Approved by Student Professionalism and Promotion Committee (formerly “Committee on Student Affairs”) (March 2004)
Approved by Executive Faculty (5/5/04)
Students are expected to follow work-hour restrictions established by the Accreditation Council for Graduate Medical Education for interns. Generally, students are required to work no more than 80 hours per week. They are also required to have at least one day off in seven days. Work hours are monitored by the departments and reviewed by the curriculum committee on an annual basis.
Any student not conforming to the guidelines will not be allowed to enter the patient’s/SP’s exam room. Students whose religious or cultural customs may conflict with certain aspects of this dress code should speak with the Office of Admissions and Student Affairs. Patients expect that their doctors will be dressed professionally, so now is the time to adapt to this reasonable expectation. Professional attire inspires confidence among patients and helps to reinforce the doctor-patient bond.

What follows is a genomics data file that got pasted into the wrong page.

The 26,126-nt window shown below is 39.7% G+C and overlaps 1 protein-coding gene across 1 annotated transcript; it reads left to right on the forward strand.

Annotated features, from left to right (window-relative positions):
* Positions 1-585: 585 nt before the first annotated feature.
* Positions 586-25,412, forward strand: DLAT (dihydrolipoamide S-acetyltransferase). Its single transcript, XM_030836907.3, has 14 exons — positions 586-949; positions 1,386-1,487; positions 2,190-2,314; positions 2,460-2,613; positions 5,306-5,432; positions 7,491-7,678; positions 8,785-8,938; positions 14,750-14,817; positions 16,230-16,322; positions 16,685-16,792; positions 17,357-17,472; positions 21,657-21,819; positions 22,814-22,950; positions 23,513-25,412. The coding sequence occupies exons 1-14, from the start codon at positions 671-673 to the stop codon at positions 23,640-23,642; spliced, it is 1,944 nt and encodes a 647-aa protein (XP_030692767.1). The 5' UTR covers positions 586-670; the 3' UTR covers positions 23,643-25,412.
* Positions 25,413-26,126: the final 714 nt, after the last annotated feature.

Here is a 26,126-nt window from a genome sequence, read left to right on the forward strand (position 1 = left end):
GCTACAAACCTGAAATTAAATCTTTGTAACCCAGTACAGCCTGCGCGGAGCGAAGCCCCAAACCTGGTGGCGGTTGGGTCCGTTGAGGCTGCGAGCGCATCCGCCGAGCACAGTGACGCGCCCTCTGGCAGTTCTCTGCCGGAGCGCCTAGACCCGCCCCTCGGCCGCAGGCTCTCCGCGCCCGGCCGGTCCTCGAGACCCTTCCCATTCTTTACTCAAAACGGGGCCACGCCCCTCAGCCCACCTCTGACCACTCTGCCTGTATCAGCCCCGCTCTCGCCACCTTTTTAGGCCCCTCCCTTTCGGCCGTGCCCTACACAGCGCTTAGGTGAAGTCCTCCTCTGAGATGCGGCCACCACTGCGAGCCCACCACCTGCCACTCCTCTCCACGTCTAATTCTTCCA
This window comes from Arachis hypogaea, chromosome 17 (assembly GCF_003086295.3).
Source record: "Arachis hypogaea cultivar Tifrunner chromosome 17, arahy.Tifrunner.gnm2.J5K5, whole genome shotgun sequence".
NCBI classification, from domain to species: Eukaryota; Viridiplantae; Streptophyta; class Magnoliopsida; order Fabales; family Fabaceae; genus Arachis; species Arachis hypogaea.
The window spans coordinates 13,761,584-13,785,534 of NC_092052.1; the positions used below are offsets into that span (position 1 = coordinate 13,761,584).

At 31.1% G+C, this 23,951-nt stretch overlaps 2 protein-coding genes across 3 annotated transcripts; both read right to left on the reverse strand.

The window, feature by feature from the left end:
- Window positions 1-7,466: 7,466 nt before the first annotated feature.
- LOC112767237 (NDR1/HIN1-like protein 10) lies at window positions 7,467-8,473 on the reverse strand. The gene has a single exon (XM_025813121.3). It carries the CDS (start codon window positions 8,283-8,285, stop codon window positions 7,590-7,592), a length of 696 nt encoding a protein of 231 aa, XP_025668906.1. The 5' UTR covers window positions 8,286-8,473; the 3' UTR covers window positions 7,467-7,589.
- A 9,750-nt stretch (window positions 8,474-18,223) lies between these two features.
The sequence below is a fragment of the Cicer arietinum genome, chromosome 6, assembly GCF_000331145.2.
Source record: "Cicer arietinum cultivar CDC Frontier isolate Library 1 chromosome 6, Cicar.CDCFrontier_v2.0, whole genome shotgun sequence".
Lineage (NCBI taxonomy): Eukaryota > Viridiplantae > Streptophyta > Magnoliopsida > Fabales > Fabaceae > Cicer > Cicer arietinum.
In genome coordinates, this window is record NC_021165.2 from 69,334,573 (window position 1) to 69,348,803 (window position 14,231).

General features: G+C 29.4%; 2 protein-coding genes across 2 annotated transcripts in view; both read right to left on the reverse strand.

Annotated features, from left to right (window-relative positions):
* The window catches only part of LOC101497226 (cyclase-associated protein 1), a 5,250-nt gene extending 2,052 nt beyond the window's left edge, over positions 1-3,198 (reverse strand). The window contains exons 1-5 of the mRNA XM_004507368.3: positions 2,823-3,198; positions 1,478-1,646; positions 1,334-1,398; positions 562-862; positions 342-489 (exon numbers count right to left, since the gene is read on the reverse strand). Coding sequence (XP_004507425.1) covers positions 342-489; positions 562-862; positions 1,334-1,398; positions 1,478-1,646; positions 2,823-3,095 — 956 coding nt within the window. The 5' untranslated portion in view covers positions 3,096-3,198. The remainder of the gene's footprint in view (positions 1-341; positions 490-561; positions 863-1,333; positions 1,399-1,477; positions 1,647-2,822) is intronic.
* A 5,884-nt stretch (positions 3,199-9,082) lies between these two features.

Approved by Student Professionalism and Promotion Committee (formerly “Student Affairs Committee”) (2/7/12)
Students receive important information through email listservs; therefore, students should check email at least once each day. If you learn that classmates are receiving listserv email but you are not, please contact the Office of Admissions and Student Affairs and give your email address and your graduation year (i.e., Class of 2020, graduating in 2020). You can contact the office by phone (504.988.5331), or email Sherrill Harrell (email@example.com).